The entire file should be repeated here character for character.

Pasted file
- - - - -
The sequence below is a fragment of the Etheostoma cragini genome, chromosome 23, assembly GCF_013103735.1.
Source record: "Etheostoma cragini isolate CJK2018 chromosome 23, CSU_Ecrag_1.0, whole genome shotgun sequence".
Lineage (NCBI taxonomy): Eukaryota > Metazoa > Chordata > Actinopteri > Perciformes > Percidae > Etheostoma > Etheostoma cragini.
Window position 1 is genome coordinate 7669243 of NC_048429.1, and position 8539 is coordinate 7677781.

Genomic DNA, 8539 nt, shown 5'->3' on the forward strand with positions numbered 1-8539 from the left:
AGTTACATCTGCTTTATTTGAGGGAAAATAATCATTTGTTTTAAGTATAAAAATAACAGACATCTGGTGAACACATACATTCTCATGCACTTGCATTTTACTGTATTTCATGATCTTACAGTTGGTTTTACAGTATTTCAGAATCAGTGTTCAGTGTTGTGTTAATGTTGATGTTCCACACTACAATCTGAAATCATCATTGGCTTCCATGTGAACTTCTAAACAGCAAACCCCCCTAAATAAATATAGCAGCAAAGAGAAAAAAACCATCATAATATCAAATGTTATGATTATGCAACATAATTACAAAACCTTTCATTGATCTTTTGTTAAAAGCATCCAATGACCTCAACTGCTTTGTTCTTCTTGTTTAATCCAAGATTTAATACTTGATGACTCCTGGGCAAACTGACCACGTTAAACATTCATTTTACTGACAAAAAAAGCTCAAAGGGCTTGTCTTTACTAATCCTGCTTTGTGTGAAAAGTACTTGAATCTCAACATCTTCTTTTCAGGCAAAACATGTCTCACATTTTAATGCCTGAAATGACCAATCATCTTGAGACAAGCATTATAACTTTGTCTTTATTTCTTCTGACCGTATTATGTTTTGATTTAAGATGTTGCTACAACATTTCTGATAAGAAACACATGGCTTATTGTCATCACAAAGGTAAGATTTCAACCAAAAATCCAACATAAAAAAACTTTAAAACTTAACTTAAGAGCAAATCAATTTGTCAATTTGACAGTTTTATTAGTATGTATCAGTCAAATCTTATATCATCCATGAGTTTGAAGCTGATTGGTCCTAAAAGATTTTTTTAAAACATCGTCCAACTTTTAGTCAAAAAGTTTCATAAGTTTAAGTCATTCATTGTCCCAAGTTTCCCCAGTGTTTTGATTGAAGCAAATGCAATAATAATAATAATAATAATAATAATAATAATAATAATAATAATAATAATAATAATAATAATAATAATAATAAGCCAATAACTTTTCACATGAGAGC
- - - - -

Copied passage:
The sequence below is a fragment of the Etheostoma cragini genome, chromosome 23, assembly GCF_013103735.1.
Source record: "Etheostoma cragini isolate CJK2018 chromosome 23, CSU_Ecrag_1.0, whole genome shotgun sequence".
Lineage (NCBI taxonomy): Eukaryota > Metazoa > Chordata > Actinopteri > Perciformes > Percidae > Etheostoma > Etheostoma cragini.
Window position 1 is genome coordinate 7669243 of NC_048429.1, and position 8539 is coordinate 7677781.

Genomic DNA, 8539 nt, shown 5'->3' on the forward strand with positions numbered 1-8539 from the left:
AGTTACATCTGCTTTATTTGAGGGAAAATAATCATTTGTTTTAAGTATAAAAATAACAGACATCTGGTGAACACATACATTCTCATGCACTTGCATTTTACTGTATTTCATGATCTTACAGTTGGTTTTACAGTATTTCAGAATCAGTGTTCAGTGTTGTGTTAATGTTGATGTTCCACACTACAATCTGAAATCATCATTGGCTTCCATGTGAACTTCTAAACAGCAAACCCCCCTAAATAAATATAGCAGCAAAGAGAAAAAAACCATCATAATATCAAATGTTATGATTATGCAACATAATTACAAAACCTTTCATTGATCTTTTGTTAAAAGCATCCAATGACCTCAACTGCTTTGTTCTTCTTGTTTAATCCAAGATTTAATACTTGATGACTCCTGGGCAAACTGACCACGTTAAACATTCATTTTACTGACAAAAAAAGCTCAAAGGGCTTGTCTTTACTAATCCTGCTTTGTGTGAAAAGTACTTGAATCTCAACATCTTCTTTTCAGGCAAAACATGTCTCACATTTTAATGCCTGAAATGACCAATCATCTTGAGACAAGCATTATAACTTTGTCTTTATTTCTTCTGACCGTATTATGTTTTGATTTAAGATGTTGCTACAACATTTCTGATAAGAAACACATGGCTTATTGTCATCACAAAGGTAAGATTTCAACCAAAAATCCAACATAAAAAAACTTTAAAACTTAACTTAAGAGCAAATCAATTTGTCAATTTGACAGTTTTATTAGTATGTATCAGTCAAATCTTATATCATCCATGAGTTTGAAGCTGATTGGTCCTAAAAGATTTTTTTAAAACATCGTCCAACTTTTAGTCAAAAAGTTTCATAAGTTTAAGTCATTCATTGTCCCAAGTTTCCCCAGTGTTTTGATTGAAGCAAATGCAATAATAATAATAATAATAATAATAATAATAATAATAATAATAATAATAATAATAATAATAATAATAATAATAAGCCAATAACTTTTCACATGAGAGC